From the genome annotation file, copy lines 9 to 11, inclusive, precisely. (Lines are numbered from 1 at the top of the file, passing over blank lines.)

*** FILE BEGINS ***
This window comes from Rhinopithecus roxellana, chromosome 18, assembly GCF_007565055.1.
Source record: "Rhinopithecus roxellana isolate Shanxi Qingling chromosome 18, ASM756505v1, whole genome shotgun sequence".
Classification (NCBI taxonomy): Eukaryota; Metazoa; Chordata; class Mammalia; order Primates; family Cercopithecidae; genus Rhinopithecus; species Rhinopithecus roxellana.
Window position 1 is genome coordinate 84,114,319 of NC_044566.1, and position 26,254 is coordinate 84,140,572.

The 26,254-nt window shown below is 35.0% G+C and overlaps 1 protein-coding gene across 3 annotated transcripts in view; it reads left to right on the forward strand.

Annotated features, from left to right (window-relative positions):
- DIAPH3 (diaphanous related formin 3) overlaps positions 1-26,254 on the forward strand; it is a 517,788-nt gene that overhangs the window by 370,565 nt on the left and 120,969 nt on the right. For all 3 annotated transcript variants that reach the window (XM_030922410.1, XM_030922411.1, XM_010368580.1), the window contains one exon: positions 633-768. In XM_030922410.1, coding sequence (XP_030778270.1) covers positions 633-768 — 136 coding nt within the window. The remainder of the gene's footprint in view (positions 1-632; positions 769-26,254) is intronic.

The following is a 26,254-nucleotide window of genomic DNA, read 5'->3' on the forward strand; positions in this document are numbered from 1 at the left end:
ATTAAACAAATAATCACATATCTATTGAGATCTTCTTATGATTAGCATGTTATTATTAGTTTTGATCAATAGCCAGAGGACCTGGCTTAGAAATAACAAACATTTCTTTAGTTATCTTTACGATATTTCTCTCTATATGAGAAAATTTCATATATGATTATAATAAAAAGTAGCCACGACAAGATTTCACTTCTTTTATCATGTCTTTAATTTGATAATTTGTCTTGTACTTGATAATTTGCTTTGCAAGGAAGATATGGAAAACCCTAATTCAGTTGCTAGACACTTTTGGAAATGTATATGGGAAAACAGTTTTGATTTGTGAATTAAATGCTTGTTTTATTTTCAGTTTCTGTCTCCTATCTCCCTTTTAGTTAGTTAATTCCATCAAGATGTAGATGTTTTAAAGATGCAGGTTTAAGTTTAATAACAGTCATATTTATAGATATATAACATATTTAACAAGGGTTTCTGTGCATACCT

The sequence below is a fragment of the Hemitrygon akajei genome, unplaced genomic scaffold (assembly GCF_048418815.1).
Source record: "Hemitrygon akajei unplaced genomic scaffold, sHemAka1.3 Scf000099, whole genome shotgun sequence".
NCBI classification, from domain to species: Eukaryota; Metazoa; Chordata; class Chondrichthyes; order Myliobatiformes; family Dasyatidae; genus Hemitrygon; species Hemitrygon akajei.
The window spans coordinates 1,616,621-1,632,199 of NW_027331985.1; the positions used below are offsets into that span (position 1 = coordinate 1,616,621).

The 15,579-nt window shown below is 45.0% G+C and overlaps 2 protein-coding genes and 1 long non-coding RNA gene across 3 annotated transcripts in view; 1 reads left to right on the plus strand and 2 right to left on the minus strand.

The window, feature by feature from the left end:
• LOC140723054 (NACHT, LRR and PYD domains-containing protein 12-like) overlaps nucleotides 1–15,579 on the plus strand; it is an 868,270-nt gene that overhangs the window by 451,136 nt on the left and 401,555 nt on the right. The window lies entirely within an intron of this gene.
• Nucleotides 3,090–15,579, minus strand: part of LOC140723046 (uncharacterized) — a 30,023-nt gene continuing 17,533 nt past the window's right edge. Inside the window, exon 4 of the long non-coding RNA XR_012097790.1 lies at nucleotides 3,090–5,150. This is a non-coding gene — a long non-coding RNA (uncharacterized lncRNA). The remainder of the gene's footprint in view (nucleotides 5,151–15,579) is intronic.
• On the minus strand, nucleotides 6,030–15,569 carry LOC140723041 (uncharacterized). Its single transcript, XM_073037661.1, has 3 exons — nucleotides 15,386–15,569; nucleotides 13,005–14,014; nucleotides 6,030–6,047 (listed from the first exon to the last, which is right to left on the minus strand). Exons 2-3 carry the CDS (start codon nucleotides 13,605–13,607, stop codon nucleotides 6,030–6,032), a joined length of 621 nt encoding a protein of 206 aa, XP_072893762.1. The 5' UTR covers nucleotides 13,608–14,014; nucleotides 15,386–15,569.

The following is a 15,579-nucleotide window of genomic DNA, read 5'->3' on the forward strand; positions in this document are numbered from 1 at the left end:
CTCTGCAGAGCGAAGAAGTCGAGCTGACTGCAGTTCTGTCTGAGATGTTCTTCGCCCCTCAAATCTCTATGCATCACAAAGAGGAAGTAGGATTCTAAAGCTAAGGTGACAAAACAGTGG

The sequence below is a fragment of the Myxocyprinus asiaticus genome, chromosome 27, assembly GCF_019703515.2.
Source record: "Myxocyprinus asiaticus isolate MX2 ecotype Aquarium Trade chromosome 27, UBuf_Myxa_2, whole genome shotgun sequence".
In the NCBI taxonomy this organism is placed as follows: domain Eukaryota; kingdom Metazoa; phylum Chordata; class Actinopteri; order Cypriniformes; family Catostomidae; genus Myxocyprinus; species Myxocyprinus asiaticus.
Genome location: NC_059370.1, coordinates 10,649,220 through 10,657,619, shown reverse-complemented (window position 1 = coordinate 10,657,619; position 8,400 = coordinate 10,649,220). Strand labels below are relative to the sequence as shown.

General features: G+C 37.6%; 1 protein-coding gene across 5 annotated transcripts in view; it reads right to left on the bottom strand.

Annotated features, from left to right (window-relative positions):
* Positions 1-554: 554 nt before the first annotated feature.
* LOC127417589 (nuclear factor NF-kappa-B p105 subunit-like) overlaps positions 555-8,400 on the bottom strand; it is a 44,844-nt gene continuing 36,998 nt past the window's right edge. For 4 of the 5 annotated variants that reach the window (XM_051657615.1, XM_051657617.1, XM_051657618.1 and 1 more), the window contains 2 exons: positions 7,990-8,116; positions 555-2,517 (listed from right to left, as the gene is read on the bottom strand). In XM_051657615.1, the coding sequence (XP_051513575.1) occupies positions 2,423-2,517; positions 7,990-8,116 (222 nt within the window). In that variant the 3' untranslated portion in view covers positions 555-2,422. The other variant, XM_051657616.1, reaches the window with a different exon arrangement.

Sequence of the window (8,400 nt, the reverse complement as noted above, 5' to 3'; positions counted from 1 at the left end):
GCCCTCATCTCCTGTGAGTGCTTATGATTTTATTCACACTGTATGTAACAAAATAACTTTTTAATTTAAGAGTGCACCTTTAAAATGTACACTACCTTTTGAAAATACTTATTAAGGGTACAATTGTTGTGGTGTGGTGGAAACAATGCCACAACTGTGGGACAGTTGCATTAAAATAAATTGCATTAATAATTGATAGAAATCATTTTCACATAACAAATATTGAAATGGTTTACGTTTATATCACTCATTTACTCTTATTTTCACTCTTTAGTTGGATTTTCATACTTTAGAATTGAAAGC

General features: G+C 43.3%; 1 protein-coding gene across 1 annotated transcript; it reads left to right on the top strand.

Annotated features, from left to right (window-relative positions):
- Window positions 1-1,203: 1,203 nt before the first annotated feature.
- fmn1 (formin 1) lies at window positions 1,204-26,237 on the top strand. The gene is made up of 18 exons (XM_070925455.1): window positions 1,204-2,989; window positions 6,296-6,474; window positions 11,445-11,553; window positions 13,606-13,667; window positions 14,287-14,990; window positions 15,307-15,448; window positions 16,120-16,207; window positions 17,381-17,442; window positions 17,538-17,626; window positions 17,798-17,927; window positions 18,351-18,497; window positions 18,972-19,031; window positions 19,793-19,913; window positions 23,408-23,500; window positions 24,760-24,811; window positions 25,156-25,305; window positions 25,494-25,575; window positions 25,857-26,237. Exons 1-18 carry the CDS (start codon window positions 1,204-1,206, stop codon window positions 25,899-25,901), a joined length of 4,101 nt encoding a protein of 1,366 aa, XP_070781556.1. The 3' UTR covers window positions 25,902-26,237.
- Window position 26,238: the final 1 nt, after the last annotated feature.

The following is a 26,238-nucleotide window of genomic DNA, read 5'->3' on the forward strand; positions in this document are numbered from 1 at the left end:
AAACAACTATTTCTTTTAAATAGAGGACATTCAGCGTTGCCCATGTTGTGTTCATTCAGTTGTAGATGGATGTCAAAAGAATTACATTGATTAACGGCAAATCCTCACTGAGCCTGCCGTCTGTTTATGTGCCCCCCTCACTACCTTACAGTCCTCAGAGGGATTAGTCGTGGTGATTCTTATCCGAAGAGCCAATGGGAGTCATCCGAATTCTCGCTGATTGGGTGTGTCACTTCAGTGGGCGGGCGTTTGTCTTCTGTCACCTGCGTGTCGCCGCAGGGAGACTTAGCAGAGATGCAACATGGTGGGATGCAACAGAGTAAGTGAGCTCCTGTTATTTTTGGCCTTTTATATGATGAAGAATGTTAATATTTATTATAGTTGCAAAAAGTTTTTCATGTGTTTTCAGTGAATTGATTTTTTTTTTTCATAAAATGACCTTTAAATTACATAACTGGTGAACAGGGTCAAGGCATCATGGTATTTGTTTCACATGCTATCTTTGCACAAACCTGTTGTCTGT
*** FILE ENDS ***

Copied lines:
ATTAAACAAATAATCACATATCTATTGAGATCTTCTTATGATTAGCATGTTATTATTAGTTTTGATCAATAGCCAGAGGACCTGGCTTAGAAATAACAAACATTTCTTTAGTTATCTTTACGATATTTCTCTCTATATGAGAAAATTTCATATATGATTATAATAAAAAGTAGCCACGACAAGATTTCACTTCTTTTATCATGTCTTTAATTTGATAATTTGTCTTGTACTTGATAATTTGCTTTGCAAGGAAGATATGGAAAACCCTAATTCAGTTGCTAGACACTTTTGGAAATGTATATGGGAAAACAGTTTTGATTTGTGAATTAAATGCTTGTTTTATTTTCAGTTTCTGTCTCCTATCTCCCTTTTAGTTAGTTAATTCCATCAAGATGTAGATGTTTTAAAGATGCAGGTTTAAGTTTAATAACAGTCATATTTATAGATATATAACATATTTAACAAGGGTTTCTGTGCATACCT

The sequence below is a fragment of the Hemitrygon akajei genome, unplaced genomic scaffold (assembly GCF_048418815.1).
Source record: "Hemitrygon akajei unplaced genomic scaffold, sHemAka1.3 Scf000099, whole genome shotgun sequence".